Using new potatoes  in my recipes is always quite the treat at this time of year and I always look forward to doing so. And, as you all know, new potatoes only need few additions in order to sing – so, you can just enjoy these Savory Potato Hearts on their own and maybe just opt for a light sprinkling of your favorite fancy salt (you know the one that you received as a gift or bought at that food fair or the fancy new spice store...). Or make a lovely seasonal side salad to accompany these Potato Hearts and opt for the delicious, creamy, summery Herbed Farmer´s Cheese Dip with those added grated fresh veg – that´s all you will need to enjoy summertime eating...

Sunday, June 28, 2015

The Cottage Cooking Club - June Recipes

This month of June marks the fourteenth month of our international online cooking group, The Cottage Cooking Club. As a group, recipe by recipe, we are cooking and learning our way through a wonderful vegetable cookbook written in 2011 by Hugh Fearnley-Whittingstall, entitled „River Cottage Everyday Veg“.

The Cottage Cooking Club is meant to be a project aimed at incorporating more vegetable dishes into our everyday cooking, learning about less known, forgotten or heritage vegetables, trying out new ways to prepare tasty and healthy dishes, and sharing them with family and friends.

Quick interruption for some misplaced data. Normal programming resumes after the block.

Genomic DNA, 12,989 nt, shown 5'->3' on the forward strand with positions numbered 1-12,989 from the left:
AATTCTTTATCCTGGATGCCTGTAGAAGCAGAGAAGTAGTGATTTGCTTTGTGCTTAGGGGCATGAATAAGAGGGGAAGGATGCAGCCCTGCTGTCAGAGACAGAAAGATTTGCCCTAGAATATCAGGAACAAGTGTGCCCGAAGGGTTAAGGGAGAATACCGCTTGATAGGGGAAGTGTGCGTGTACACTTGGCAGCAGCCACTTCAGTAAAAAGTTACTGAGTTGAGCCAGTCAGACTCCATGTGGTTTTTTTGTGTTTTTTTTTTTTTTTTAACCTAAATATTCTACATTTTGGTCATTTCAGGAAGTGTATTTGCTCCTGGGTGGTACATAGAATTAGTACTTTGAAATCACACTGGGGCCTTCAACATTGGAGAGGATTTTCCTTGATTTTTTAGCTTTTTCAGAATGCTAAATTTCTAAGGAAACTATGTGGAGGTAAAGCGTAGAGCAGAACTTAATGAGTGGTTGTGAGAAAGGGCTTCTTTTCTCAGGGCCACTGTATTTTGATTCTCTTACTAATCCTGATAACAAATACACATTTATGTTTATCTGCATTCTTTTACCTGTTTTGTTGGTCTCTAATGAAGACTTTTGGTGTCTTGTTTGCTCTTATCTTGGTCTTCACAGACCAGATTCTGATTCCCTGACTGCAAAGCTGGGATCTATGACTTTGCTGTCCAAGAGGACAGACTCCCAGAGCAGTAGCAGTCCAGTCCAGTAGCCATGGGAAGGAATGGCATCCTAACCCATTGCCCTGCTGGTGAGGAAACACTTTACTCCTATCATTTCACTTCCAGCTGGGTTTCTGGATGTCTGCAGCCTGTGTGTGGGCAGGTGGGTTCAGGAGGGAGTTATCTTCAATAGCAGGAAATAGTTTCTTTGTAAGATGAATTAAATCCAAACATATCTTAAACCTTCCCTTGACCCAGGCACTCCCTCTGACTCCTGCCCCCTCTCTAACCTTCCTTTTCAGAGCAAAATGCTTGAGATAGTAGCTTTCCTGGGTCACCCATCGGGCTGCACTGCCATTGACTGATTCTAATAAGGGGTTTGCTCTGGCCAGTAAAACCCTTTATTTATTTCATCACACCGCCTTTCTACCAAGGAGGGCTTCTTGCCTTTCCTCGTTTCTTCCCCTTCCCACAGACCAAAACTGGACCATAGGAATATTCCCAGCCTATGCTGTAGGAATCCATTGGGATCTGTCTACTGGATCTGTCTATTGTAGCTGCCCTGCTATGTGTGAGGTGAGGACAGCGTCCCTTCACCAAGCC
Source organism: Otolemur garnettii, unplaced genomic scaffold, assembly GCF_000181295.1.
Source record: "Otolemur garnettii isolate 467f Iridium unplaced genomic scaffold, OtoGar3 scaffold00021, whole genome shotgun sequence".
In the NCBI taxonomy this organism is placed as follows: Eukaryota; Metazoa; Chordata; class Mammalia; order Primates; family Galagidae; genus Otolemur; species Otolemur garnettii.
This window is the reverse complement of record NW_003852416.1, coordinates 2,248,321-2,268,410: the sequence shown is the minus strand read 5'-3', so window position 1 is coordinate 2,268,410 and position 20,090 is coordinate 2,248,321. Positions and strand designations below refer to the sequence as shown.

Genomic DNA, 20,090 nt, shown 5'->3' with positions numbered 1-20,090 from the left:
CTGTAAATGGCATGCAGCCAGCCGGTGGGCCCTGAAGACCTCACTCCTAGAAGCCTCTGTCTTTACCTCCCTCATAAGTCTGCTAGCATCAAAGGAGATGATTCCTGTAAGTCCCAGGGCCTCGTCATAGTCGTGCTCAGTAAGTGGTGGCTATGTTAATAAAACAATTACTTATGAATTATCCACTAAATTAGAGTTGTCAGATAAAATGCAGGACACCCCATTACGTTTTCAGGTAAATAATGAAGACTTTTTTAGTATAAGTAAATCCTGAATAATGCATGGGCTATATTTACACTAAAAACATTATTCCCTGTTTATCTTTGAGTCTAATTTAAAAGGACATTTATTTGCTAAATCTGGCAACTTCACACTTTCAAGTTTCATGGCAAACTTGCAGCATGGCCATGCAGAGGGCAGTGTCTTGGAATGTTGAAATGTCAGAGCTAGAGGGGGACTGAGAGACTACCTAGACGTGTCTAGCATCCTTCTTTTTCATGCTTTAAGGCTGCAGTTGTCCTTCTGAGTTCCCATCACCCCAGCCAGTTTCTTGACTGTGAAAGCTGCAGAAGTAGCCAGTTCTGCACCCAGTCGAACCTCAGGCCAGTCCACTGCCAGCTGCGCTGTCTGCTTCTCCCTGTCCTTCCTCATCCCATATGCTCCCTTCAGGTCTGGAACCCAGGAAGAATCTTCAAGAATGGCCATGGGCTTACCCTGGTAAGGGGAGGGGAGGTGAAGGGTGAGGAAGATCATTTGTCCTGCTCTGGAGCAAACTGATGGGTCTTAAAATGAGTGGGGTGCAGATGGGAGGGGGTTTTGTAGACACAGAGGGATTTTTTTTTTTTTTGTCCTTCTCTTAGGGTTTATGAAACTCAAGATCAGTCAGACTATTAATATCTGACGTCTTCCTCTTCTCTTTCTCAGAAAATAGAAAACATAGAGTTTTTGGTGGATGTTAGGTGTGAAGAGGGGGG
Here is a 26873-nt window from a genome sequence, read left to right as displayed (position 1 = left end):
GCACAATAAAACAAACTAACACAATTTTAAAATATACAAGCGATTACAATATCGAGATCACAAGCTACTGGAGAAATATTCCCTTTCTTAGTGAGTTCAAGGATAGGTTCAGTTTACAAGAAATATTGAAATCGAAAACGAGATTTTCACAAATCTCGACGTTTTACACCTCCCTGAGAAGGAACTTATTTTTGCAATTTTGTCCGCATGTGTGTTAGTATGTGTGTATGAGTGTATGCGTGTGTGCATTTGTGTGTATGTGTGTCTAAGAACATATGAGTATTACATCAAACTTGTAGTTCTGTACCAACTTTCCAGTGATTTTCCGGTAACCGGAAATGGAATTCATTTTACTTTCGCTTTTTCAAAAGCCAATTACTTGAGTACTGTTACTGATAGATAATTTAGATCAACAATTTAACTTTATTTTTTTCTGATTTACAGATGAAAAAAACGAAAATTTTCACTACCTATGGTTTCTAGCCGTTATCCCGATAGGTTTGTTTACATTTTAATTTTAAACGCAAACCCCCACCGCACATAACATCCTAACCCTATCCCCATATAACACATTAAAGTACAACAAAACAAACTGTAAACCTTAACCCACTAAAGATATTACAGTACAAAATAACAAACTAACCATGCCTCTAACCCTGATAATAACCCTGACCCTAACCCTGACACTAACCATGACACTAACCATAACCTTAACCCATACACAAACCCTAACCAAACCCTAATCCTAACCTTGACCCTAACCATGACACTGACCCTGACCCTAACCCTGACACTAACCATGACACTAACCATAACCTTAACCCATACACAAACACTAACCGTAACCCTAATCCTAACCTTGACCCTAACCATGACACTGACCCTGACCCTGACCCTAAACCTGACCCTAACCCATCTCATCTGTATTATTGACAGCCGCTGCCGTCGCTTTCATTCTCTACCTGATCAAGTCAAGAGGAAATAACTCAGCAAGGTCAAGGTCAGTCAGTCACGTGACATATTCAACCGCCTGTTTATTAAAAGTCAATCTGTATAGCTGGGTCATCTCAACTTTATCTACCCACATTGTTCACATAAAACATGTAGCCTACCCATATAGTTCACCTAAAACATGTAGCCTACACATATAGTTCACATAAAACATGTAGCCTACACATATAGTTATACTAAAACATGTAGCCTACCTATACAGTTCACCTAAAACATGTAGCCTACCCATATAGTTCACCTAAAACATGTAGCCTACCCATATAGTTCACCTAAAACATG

One of the declared aims of our cooking group is to make a decided effort to use as much local, regional, organic and also seasonal produce as is reasonably possible.

My added personal aim this month was to make these lovely recipes even more appealing to the younger taste testers. It was fun adding even more colorful veggies or a few kid-friendly accents to the dishes. Since I prepared all ten recipes plus one make-up this month, I will write about each dish according to the order in which I prepared them. 

My first recipe for this June post was the Tomato and olive couscous (page 231), from the chapter "Store-cupboard suppers“.

Instead of the coarse couscous, I used medium-sized pearl barley for this recipe. Pearl barley is a common ingredient around here. Therefore, it is widely available in small, medium and large - medium being perfect for salads and soups. So, if you cannot get your hands on couscous, you can definitely use pearl barley in this recipe or use other grains such as quinoa, farro, barley, or kamut.